At your lunch time, let your puppy outside again (yep, there are a lot of bathroom breaks with a puppy), and then again about midway through the afternoon. You may want to have some training pads in the puppy’s safe space or kennel just in case while you learn their natural schedule.
On an average day, you may just hang out and play around together. But be sure to have some days where you go to a park or hang out with other dogs for socialization, and set times to do some training. Professional training classes are a good idea, but just 15 minutes a day is better than nothing.
At dinner time, feed your puppy the second half of their daily calorie need (and don’t forget that 15-minute timer!) In the evening after dinner, another bathroom break and some play time with youis a good way to tucker your puppy out for the night. Give them a specific bed time so that they can learn how to act around bed time. Put them to bed by helping them get out all their energy, and tucking them into bed just like you would a toddler. This is teaching your puppy how to treat bed time.
That would be an average day in the life of a puppy owner. Lots of bathroom breaks, and several instances of play time and attention. Other things that you’ll need to add to your schedule less regularly would be vet check ups, grooming, bathing, and other care. Get your dog used to being groomed and handled when they are young, and you’ll have a much easier time with this when they get older.
When you have an adult dog, you can usually have one of two types of dogs: you have the eternal puppy that is hyperactive and needs lots of energy. Or you can have the couch potato that enjoys long naps in the sun, followed by long naps in the shade. If you’ve had your dog for years, you already know what their day needs to look like. But let’s say you’re adopting an adult dog. Here’s what your day may look like with a low-energy adult dog.
You’ll get up in the morning and they’ll still want to go outside. This is just a given for any creature that was just still for multiple hours on end. After that, you can choose to feed your dog breakfast, or you can wait till dinner time. Some owners do still split a dog’s food into two meals, just because it feels more normal to them, but you don’t have to do this. Go with your dog’s preference.
At some point during the day, your dog will still need some exercise, even if they are a couch potato. Take them on a walk in the evening, or play around in the yard in the morning. For well-trained, older dogs, going out for a bathroom break in the morning, when you get home from work, and right before bed can be enough. However, some adult dogs need more access to the outdoors than that.
Feed your dog dinner if you choose, let them outside again, and then get ready for bed or relaxing together. Overall, living with an adult dog is pretty relaxed. You just need to add in some bathroom breaks, a small amount of exercise, and feed them at least once during the day.
Keep in mind that veterinary visits, socialization, training, and grooming still need to happen, but they won’t be daily activities.
A couch potato dog may sleep for a large portion of the day and night. It’s not unheard of for a low-energy dog to want to be in their kennel or bednearly 18 hours a day. Be sure you give them the ability to rest in comfort during the day – outside dogs need shade to nap in, for example.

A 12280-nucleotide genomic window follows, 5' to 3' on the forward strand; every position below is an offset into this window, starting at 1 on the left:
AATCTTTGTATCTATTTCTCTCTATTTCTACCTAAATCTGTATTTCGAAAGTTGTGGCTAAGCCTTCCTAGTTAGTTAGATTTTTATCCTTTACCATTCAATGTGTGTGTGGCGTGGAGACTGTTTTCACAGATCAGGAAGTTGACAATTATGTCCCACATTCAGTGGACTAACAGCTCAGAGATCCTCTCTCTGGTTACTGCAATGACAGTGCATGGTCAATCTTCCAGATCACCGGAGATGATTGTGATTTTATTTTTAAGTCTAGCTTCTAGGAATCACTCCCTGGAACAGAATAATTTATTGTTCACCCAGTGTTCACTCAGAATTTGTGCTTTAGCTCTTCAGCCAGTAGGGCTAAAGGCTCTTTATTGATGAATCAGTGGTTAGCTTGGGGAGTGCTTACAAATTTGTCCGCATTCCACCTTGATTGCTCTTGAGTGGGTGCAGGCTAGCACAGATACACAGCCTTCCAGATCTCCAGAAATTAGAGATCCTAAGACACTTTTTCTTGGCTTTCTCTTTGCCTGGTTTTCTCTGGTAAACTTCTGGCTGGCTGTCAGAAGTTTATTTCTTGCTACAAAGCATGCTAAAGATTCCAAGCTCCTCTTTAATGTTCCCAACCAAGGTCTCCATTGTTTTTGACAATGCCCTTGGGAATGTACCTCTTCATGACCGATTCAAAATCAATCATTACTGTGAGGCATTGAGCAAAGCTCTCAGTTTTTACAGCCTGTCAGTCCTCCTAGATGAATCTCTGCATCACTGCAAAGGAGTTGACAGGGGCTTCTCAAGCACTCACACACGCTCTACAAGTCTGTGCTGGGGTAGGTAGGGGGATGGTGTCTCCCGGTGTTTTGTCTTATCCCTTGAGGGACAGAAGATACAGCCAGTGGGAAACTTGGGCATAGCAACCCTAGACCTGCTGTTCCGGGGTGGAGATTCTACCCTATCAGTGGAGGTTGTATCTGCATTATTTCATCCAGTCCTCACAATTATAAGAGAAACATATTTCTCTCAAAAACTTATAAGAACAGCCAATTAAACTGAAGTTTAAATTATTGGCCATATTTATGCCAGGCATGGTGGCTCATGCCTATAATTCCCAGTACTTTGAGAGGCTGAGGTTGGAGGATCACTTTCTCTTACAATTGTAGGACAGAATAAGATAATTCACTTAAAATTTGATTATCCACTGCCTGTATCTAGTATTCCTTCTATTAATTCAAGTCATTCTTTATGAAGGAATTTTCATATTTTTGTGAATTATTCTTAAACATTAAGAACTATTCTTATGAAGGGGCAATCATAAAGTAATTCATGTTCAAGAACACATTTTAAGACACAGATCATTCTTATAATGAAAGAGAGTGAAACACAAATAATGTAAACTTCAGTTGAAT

Now let’s talk about living with the perpetual puppy. Some dogs just never shed that crazy energy that they have as puppies, and they need a bit more of your time and attention. In fact, your day will look a lot like it might if you had a puppy. You’ll start your day with a trip outside, and it’s usually a good idea to exercise your dog in the morning so they aren’t bouncing off the walls all day. For a high-energy dog, twice daily feeding is a good way to get them all their calories without risking bloat. So give them some breakfast either before or after some exercise.
Because adult dogs with lots of energy can get a bit high strung, it’s a good idea to make something like a visit to a dog park, a play date with another dog, or a training session, part of your regular routine. You don’t have to go every day, but every other day would be smart.
If your hyperactive dog is turning destructive and you just don’t know what to do, try adding in some competition training. For example, your dog might do well in lure coursing events, herding events, or other athletic events for dogs. A good example of a dog that may need this is a Jack Russell Terrier. Save your yard from the inevitable holes by getting them into lure coursing. You’ll need to do some training every day, but it will make your dog’s life so much better.
If this isn’t the answer, then I highly recommend you have a dedicated time at the end of every day where they play with toys that keep them focused. You can try something that motivates them with food, like the Kong Wobbler, or toys that don’t require treats, such as a dog puzzle.These are easy to toss to your dog while you are eating dinner so that they are occupied.
Last update on 2018-12-10 at 17:54 / Affiliate links / Images from Amazon Product Advertising API
So as you can see, a day with a dog isn’t that different across the ages or types of dogs. It’s mostly just about how often you have to perform certain tasks. All dogs need bathroom breaks, meals, play time, exercise, and attention to their grooming, training, socialization, and so on. Once you’ve got a handle on the right routine for your dog, try to stick to it as much as you can.